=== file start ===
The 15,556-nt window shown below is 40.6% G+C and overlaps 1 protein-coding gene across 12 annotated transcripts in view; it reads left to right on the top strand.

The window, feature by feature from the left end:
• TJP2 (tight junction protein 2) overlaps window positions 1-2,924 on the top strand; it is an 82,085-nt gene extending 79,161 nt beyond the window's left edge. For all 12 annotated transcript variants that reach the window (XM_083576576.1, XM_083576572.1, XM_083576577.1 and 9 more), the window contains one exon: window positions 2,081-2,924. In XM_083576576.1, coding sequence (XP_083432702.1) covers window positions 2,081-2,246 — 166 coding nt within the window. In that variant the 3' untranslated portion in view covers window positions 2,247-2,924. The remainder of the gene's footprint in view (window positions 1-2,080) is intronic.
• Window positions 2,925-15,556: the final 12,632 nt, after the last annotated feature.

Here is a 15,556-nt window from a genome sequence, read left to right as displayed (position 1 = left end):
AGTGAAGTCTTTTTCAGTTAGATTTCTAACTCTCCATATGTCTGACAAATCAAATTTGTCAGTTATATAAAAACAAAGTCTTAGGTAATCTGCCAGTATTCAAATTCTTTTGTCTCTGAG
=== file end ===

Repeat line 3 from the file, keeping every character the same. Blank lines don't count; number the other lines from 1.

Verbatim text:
• TJP2 (tight junction protein 2) overlaps window positions 1-2,924 on the top strand; it is an 82,085-nt gene extending 79,161 nt beyond the window's left edge. For all 12 annotated transcript variants that reach the window (XM_083576576.1, XM_083576572.1, XM_083576577.1 and 9 more), the window contains one exon: window positions 2,081-2,924. In XM_083576576.1, coding sequence (XP_083432702.1) covers window positions 2,081-2,246 — 166 coding nt within the window. In that variant the 3' untranslated portion in view covers window positions 2,247-2,924. The remainder of the gene's footprint in view (window positions 1-2,080) is intronic.